The quest for roses for poor soils all started quite innocently. I posted a David Austin Roses article about roses for poor soils on my #groundchat FaceBook page, and the initial response was less than positive.
“Don’t you believe it,” said Geri Laufer, horticulturist, and #herbchat host, an Atlanta, Alabama resident. That statement piqued my interest. Yes, most roses we grow today require fertile soil but what about the species roses? The wild roses that flourish alongside roads and scrambling over chain link fences close to train tracks?
I vividly remember seeing my first wild roses growing along the rural roads in Pemberton, British Columbia. Bald-hip Rose (Rosa gymnocarpa), I later found out. Then I noticed more wild roses in my travels in Ontario (Wood’s rose, Rosa woodsii), in Alberta (Prairie Rose, Rosa acicularis), and in southern Europe (Gallic rose, Rosa gallica). All in all, there’re over a hundred of species roses, many of which grow well in poor soil.
If wild roses can tolerate poor soils, surely there must be SOME rose cultivars out of thousands of varieties available that can do the same? Surely some roses retain the carefree nature of their wild rose parentage. I have a particular interest in finding these happy-go-lucky roses. In the past, I had shied away from growing roses in my gardens. My special kind of gardener hell involves dealing with needy, demanding plants with a propensity to disease.
The David Austin article on Roses Ideal for Poor Soils begins by saying, and I quote.
“The Old Roses are great survivors, and are, unsurprisingly, extremely tough and hardy, particularly the Gallicas, which will even grow in poor gravelly soil if required. The Rugosas are another group of roses that will grow in soil that other roses might be unable to thrive in.”
I’ve already mentioned the Gallica roses, which hail from the poor rocky soils of the Mediterranean. The Rugosas’ (aka Rosa rugosa) parentage is native to eastern Asia, in northeastern China, Japan, Korea and southeastern Siberia, where it thrives on the sandy coastal dunes. I’ve seen many robust rugosa cultivars thriving in the cold and severe environments in Calgary, Alberta.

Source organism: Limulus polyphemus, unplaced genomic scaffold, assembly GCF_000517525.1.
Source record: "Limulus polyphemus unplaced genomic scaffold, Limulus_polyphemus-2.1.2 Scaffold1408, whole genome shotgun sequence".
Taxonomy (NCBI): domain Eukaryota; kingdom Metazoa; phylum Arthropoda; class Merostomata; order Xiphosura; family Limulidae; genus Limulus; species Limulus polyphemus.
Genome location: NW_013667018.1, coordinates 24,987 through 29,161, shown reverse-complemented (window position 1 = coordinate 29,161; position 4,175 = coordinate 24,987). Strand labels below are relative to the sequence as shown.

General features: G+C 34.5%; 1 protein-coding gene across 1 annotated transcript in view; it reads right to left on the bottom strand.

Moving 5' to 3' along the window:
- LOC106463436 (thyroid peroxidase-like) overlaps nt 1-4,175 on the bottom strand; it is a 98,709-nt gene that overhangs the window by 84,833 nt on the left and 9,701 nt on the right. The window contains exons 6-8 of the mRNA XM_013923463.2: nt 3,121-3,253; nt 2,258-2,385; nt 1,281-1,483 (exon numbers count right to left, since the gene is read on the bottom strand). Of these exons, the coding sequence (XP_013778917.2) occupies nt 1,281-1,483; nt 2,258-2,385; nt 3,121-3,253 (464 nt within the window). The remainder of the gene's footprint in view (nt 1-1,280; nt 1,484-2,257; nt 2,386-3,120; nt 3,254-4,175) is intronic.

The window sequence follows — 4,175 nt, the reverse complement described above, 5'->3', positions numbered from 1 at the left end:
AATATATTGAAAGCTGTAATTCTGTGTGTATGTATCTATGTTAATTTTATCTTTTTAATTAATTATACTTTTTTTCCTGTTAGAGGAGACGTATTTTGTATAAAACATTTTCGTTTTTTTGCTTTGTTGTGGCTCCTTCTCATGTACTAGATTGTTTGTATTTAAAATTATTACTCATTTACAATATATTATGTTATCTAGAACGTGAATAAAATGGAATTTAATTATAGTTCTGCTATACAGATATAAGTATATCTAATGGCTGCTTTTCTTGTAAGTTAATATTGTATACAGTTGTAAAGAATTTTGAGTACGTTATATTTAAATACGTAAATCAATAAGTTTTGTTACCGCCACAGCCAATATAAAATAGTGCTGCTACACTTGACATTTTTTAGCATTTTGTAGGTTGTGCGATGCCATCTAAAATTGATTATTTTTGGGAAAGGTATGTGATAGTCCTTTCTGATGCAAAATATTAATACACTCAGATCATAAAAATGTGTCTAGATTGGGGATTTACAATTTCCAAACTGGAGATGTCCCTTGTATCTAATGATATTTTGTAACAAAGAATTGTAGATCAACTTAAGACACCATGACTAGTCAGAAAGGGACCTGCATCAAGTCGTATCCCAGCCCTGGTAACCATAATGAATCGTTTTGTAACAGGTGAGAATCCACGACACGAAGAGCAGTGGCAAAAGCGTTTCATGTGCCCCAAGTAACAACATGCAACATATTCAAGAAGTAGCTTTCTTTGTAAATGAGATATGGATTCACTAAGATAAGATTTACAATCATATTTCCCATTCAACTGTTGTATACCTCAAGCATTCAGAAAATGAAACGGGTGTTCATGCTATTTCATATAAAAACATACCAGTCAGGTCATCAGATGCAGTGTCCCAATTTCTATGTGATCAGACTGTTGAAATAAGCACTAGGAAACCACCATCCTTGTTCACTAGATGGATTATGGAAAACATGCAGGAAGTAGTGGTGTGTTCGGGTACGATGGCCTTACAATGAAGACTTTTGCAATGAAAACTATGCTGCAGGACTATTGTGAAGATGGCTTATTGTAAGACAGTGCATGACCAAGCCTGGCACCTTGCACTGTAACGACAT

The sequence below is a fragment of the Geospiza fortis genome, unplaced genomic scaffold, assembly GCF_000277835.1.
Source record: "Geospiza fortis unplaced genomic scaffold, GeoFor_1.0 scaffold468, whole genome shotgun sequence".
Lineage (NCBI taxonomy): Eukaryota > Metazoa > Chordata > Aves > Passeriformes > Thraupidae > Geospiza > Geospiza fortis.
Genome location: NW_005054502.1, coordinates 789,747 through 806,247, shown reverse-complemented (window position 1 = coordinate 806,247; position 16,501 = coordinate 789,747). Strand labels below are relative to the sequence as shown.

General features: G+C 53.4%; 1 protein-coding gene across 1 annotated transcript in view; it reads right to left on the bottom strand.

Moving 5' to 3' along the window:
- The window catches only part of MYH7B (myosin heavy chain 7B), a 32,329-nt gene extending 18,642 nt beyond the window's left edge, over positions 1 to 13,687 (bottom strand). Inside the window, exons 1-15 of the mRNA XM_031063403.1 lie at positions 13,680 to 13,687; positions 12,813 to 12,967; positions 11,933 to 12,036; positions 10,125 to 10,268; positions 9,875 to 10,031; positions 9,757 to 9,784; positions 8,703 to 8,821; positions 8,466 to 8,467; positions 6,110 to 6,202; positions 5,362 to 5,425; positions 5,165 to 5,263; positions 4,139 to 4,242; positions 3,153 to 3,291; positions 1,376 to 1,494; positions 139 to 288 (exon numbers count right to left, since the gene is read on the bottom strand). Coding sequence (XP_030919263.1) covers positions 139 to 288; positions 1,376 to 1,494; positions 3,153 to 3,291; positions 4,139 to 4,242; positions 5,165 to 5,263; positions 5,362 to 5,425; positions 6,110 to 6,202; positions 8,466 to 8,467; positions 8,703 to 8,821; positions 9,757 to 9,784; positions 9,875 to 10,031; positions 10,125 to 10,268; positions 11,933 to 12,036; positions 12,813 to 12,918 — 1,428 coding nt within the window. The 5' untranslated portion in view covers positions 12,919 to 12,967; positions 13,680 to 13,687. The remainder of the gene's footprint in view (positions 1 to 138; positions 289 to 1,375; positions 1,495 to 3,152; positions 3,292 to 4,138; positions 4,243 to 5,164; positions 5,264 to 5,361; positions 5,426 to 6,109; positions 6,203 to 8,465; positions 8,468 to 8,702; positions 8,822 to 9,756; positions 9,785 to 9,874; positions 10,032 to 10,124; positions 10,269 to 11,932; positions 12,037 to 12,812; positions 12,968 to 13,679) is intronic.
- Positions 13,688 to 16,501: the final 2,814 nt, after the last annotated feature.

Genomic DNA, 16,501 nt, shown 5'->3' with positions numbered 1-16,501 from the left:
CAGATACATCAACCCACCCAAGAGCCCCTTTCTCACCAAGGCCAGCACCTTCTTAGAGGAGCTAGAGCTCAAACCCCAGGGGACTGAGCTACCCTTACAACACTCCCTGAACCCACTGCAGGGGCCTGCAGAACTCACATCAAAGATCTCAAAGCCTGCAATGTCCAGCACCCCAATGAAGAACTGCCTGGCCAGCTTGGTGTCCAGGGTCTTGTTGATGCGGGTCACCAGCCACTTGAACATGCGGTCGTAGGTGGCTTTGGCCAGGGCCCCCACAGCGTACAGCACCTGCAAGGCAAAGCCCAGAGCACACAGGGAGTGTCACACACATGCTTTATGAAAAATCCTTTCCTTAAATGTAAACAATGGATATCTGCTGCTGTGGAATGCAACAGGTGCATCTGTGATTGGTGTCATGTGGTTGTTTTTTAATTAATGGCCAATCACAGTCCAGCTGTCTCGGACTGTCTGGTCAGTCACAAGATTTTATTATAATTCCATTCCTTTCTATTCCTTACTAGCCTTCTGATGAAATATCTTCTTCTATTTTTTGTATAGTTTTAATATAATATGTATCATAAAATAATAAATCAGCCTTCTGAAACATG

Although the David Austin article suggested some of their cultivars, Irish rose expert, Dermot O’Neill, let me know that
“It is very difficult to get a good Rose to do well in poor soil. ‘Wild Edric’ is a DAVID AUSTIN rose which has Rosa rugosa in parentage, and I believe it is worth a try. Wonderfully scented flowers incredibly thorny stems.”
Roses for poor soils
In his book, Roses Revealed, O’Neill suggests a few roses suitable for the poorest soil quality:
Maigold, a climber with golden-yellow scented flowers
Henri Martin, a Moss rose with light crimson flowers
Complicata, a shrub rose, with lightly scented pink flowers
Mrs. John Laing, shrub rose with richly scented pink flowers
Bourbon Queen/Reine de I’Île be Bourbon, shrub rose with sweetly fragrant pink flowers
Since these roses are recommended for Irish gardens, I would double check to see if they are hardy in our northern gardens. Usually, the coldest regions in Ireland dip to -7 degree Celsius (19 degree Fahrenheit). Record temperatures in the winter of 2010 only got down to -17 degree Celsius (1 degree Fahrenheit).
Poor alkaline soils
Edith Isidora-Mills generously shared her experiences in growing roses in her poor alkaline soils in the northern Nevada desert, along with its extreme winter cold and intense summer heat.
“The roses that do the best for me are minis, but I have had a few David Austins survive,” says Edith. “The latter never achieve the glory you see in the catalogs, but the minis do look as nice as the catalog pictures. Minis do the best with regard to flowering and leaf and stem production in my climate. It might be the small leaves (losing less moisture).
I have a Rosa woodsii planted, and it thrives in my yard. I also have a wild Russian rose that thrives as well (small leaves and flowers again).”
The advice that ALL roses need fertile soil is a misconception. Some roses can thrive in poorer soils. These roses don’t need the extra fertilizer or pesticides, they just need the addition of compost to the soil in spring if that. IMHO, this makes these tough roses a sustainable, practical choice for gardeners.
Thank you, Geri, for your comment. It was the push I needed to delve into the uncelebrated world of resilient roses for suboptimal soil conditions.
David Austin website. Roses Ideal for Poor Soils.
Dermott O’Neill, Roses Revealed (London:Kyle Cathie Limited, 2006)